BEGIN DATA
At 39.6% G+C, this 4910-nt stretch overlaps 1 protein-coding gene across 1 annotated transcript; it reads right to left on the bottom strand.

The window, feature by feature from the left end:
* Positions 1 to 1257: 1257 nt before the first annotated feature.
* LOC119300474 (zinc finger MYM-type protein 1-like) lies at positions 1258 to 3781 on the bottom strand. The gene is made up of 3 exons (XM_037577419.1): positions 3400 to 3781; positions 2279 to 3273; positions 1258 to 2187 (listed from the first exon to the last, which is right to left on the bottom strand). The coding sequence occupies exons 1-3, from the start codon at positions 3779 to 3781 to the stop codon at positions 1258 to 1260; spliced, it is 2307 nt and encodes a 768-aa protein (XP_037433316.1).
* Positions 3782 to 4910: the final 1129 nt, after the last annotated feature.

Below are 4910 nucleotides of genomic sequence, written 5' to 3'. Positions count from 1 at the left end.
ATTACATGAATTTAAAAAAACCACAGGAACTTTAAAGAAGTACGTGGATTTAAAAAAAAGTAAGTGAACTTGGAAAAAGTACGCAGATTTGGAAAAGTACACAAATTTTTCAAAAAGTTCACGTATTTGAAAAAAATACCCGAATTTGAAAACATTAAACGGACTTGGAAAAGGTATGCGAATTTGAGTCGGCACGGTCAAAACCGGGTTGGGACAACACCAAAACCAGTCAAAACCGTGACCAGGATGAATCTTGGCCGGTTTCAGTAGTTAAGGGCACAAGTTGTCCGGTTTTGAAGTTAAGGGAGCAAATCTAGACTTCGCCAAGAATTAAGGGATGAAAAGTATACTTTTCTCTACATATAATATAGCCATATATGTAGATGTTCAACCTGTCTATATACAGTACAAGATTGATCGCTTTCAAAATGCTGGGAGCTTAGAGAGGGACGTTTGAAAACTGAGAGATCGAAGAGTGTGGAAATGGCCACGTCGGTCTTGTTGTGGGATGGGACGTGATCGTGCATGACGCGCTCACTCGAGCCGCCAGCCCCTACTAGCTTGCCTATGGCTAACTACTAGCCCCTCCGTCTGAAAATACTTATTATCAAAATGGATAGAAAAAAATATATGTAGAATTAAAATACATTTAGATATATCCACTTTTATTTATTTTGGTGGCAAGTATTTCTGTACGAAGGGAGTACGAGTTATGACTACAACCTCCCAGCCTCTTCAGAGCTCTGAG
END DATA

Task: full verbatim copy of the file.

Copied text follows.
At 39.6% G+C, this 4910-nt stretch overlaps 1 protein-coding gene across 1 annotated transcript; it reads right to left on the bottom strand.

The window, feature by feature from the left end:
* Positions 1 to 1257: 1257 nt before the first annotated feature.
* LOC119300474 (zinc finger MYM-type protein 1-like) lies at positions 1258 to 3781 on the bottom strand. The gene is made up of 3 exons (XM_037577419.1): positions 3400 to 3781; positions 2279 to 3273; positions 1258 to 2187 (listed from the first exon to the last, which is right to left on the bottom strand). The coding sequence occupies exons 1-3, from the start codon at positions 3779 to 3781 to the stop codon at positions 1258 to 1260; spliced, it is 2307 nt and encodes a 768-aa protein (XP_037433316.1).
* Positions 3782 to 4910: the final 1129 nt, after the last annotated feature.

Below are 4910 nucleotides of genomic sequence, written 5' to 3'. Positions count from 1 at the left end.
ATTACATGAATTTAAAAAAACCACAGGAACTTTAAAGAAGTACGTGGATTTAAAAAAAAGTAAGTGAACTTGGAAAAAGTACGCAGATTTGGAAAAGTACACAAATTTTTCAAAAAGTTCACGTATTTGAAAAAAATACCCGAATTTGAAAACATTAAACGGACTTGGAAAAGGTATGCGAATTTGAGTCGGCACGGTCAAAACCGGGTTGGGACAACACCAAAACCAGTCAAAACCGTGACCAGGATGAATCTTGGCCGGTTTCAGTAGTTAAGGGCACAAGTTGTCCGGTTTTGAAGTTAAGGGAGCAAATCTAGACTTCGCCAAGAATTAAGGGATGAAAAGTATACTTTTCTCTACATATAATATAGCCATATATGTAGATGTTCAACCTGTCTATATACAGTACAAGATTGATCGCTTTCAAAATGCTGGGAGCTTAGAGAGGGACGTTTGAAAACTGAGAGATCGAAGAGTGTGGAAATGGCCACGTCGGTCTTGTTGTGGGATGGGACGTGATCGTGCATGACGCGCTCACTCGAGCCGCCAGCCCCTACTAGCTTGCCTATGGCTAACTACTAGCCCCTCCGTCTGAAAATACTTATTATCAAAATGGATAGAAAAAAATATATGTAGAATTAAAATACATTTAGATATATCCACTTTTATTTATTTTGGTGGCAAGTATTTCTGTACGAAGGGAGTACGAGTTATGACTACAACCTCCCAGCCTCTTCAGAGCTCTGAG